Departmental silos will stop a customer service initiative dead in its tracks. Silos also throw wrenches into daily service delivery goals when the contact center is unaware of projects and activities in other areas of the company, or cannot get other functions to respond to requests in a timely manner.
Knowledge is power, which gives center leaders the ability to change this dynamic. Ready access to customer data provides you with the opportunity to provide valuable insights to help other functions improve their performance.
ASK HOW YOU CAN HELP
Contact center leaders who have forged solid interdepartmental partnerships typically have one thing in common—they view other internal functions as their customers. It’s important to be proactive when cultivating your relationships with internal customers. Make an effort to visit each department to talk about what the contact center does. Do they have any projects coming up that your center might be able to help with? Find out what their goals and pain points are, and ask how you can help to solve those issues.
SHARE CUSTOMER INSIGHTS
Sharing customer data and feedback with internal groups will make the contact center more relevant to the rest of the organization. Push out customer insights in the boardroom, via dashboards, newsletters, intranet, email and in company meetings. Don’t just report metrics—understand the “why” behind customer behavior and what it means for your business. Polish your story-telling skills so that you can translate customer data into engaging narratives that matter to the audience you’re targeting—whether that’s the CEO, department leaders or frontline teams.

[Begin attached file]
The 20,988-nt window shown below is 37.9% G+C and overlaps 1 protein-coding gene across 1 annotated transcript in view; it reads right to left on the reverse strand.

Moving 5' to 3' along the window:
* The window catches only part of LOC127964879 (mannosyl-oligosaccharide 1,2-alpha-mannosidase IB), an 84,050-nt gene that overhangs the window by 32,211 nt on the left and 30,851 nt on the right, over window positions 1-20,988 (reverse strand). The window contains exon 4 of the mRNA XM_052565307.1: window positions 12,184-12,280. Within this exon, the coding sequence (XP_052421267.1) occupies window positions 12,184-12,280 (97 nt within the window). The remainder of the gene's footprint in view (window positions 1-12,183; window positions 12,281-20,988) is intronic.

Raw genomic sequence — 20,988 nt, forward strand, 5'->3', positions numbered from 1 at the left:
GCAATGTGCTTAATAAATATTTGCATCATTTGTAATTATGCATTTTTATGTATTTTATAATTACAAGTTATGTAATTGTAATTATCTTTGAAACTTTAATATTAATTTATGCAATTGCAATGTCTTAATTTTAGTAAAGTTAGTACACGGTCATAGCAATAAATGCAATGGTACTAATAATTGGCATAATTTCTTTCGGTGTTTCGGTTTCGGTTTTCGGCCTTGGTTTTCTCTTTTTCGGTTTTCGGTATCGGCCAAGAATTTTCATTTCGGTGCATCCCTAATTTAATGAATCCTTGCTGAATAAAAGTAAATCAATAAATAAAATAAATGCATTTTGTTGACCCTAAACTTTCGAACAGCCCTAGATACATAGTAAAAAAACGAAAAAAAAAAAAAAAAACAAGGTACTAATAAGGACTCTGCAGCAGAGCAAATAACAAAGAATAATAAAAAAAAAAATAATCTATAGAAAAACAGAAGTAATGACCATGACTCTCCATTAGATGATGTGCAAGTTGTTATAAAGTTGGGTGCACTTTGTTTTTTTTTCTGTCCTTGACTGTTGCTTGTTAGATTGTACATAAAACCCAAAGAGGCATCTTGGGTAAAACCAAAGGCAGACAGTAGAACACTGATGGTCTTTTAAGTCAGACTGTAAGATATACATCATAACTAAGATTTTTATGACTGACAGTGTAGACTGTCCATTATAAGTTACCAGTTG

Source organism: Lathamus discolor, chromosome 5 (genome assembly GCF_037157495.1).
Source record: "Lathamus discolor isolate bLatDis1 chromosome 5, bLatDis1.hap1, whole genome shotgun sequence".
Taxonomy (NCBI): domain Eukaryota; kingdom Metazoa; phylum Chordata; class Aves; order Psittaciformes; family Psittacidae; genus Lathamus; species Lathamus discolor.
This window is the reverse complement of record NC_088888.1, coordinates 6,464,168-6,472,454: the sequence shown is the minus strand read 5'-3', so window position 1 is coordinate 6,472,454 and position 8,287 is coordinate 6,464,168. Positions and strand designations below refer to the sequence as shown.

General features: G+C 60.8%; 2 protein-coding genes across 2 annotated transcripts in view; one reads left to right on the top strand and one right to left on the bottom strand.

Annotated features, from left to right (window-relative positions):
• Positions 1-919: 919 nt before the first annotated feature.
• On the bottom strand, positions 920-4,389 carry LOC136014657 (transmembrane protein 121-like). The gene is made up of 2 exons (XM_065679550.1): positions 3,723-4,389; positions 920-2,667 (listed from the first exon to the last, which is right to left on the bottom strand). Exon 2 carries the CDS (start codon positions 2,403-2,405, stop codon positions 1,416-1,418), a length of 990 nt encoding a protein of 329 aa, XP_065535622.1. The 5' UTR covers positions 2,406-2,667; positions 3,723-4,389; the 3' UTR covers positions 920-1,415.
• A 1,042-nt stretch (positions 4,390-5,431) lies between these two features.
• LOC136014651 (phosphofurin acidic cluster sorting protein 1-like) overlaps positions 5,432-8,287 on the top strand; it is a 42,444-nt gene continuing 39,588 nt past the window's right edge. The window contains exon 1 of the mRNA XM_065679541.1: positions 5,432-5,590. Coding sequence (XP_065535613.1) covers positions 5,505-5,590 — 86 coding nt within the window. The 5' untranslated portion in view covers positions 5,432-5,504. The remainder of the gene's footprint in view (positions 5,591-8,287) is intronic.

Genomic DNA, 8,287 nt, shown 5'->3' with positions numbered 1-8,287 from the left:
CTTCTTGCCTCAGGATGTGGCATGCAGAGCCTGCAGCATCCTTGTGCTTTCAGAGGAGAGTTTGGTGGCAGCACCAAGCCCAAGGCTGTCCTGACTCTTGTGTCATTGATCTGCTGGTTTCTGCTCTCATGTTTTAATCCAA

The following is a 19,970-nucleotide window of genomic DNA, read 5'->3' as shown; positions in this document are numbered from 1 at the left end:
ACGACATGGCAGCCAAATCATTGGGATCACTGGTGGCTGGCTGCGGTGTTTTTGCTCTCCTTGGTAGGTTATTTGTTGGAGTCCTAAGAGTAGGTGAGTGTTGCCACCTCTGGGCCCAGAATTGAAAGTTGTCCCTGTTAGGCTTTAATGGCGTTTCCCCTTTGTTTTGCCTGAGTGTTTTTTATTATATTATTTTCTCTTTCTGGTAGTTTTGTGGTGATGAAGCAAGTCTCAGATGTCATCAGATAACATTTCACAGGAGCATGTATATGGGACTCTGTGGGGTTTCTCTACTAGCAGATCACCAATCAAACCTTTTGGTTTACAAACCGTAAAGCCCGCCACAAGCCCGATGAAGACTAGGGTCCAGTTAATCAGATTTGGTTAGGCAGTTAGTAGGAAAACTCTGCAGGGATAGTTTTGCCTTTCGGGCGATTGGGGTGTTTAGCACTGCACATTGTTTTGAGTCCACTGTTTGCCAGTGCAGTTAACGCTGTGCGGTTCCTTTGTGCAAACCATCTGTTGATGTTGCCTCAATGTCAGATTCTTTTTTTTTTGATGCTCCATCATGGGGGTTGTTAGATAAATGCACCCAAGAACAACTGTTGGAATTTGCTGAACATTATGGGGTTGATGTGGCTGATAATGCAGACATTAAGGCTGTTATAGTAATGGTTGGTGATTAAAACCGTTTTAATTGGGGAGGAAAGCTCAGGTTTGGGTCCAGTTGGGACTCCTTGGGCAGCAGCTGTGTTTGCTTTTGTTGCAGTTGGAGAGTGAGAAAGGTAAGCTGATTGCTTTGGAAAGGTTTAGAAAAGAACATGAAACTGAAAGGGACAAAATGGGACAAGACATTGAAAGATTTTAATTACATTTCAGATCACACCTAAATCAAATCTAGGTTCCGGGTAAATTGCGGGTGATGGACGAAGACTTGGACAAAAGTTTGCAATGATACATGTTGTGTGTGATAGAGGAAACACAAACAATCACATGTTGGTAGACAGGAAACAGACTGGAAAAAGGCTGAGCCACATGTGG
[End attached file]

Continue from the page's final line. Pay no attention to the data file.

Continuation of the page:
“Package the customer information in a strategic and organized way that connects back to the business,” says customer experience expert Jeanne Bliss. “Consider sending a monthly customer revenue memo that draws insights from the customer database—the trending of customer issues, who’s calling and why. Be sure to translate the data into compelling nuggets of information.”
Practical pointer: When sharing reports with internal departments, don’t just report solely on the complaints—offer ideas on how to improve the processes that are at the root cause of the complaints and describe any projects dedicated to resolving those issues.